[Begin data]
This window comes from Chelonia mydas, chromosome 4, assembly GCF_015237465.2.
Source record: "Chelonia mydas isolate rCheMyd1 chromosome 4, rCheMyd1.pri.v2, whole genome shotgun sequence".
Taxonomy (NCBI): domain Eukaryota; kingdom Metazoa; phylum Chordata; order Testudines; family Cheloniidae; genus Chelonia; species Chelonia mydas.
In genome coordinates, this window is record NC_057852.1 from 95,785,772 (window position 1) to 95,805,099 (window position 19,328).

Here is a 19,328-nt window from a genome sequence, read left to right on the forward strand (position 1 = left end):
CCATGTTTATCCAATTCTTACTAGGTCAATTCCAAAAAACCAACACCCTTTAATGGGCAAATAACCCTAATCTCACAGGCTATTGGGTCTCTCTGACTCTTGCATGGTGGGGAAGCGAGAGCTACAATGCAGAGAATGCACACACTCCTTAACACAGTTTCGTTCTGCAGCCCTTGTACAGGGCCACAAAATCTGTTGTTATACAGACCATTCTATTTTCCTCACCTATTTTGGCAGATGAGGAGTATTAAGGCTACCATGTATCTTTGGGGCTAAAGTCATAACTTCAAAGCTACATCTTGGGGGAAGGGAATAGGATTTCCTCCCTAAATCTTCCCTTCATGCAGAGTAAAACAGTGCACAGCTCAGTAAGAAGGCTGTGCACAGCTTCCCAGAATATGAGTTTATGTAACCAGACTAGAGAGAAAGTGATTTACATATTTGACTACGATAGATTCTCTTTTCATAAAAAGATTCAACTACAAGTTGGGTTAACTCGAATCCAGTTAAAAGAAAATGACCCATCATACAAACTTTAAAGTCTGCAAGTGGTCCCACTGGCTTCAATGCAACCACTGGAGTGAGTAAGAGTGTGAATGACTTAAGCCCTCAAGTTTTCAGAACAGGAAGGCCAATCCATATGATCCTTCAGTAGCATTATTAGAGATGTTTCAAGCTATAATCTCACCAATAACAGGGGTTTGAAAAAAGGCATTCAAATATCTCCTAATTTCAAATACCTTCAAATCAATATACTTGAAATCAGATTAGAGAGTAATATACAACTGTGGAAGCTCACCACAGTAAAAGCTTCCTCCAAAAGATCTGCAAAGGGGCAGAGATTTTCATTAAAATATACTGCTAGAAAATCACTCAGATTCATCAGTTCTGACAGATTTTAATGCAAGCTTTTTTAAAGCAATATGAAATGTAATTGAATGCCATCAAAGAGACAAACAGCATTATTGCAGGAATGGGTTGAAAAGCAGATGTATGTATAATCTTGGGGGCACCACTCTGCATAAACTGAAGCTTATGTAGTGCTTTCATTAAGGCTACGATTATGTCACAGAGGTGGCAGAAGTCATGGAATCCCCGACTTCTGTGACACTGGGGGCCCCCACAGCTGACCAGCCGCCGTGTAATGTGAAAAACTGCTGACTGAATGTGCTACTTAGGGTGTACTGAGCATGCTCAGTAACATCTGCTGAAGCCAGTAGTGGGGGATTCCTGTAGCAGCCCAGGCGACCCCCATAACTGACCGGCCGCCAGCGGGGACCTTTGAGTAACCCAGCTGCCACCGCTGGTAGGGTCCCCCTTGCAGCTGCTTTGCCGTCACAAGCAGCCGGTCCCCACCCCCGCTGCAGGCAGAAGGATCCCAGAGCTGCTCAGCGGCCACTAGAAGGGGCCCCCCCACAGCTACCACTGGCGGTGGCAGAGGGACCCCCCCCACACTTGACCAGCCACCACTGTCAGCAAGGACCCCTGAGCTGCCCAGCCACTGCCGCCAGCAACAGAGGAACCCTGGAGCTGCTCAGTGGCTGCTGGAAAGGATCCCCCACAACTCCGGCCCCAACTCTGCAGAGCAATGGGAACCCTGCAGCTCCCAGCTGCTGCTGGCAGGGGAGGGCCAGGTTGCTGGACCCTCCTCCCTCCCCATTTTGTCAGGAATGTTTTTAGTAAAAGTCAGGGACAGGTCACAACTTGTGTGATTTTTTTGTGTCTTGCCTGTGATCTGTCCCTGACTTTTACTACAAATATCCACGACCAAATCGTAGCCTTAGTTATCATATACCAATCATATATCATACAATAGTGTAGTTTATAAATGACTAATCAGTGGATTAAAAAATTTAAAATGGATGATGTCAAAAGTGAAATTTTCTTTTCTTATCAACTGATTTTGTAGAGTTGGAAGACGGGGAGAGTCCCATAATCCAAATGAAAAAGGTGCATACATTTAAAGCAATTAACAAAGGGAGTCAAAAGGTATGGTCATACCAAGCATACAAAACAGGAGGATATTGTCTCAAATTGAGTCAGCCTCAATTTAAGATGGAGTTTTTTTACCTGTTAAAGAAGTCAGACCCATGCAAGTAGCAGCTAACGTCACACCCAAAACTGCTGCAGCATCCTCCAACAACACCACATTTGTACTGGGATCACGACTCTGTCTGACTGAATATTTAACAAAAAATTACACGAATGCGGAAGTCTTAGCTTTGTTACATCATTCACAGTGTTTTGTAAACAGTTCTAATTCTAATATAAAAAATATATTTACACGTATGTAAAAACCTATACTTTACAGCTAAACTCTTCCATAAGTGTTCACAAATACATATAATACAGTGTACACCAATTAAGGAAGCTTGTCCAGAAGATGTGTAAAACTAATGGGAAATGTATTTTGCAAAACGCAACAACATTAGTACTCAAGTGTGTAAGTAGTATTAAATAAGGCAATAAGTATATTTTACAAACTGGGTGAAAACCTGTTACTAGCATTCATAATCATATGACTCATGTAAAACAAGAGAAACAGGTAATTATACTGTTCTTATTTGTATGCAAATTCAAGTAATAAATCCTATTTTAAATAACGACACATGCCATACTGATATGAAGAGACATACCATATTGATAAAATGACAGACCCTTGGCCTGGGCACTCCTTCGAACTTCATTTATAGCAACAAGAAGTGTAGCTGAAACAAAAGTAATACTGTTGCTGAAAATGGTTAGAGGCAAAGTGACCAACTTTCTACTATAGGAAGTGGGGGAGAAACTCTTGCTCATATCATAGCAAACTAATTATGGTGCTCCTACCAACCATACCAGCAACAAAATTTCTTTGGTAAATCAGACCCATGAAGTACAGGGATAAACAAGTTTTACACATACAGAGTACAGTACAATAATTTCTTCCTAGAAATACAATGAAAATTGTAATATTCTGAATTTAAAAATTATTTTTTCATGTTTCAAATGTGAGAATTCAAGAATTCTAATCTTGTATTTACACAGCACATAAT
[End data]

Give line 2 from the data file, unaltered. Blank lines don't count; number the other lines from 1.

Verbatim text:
Source record: "Chelonia mydas isolate rCheMyd1 chromosome 4, rCheMyd1.pri.v2, whole genome shotgun sequence".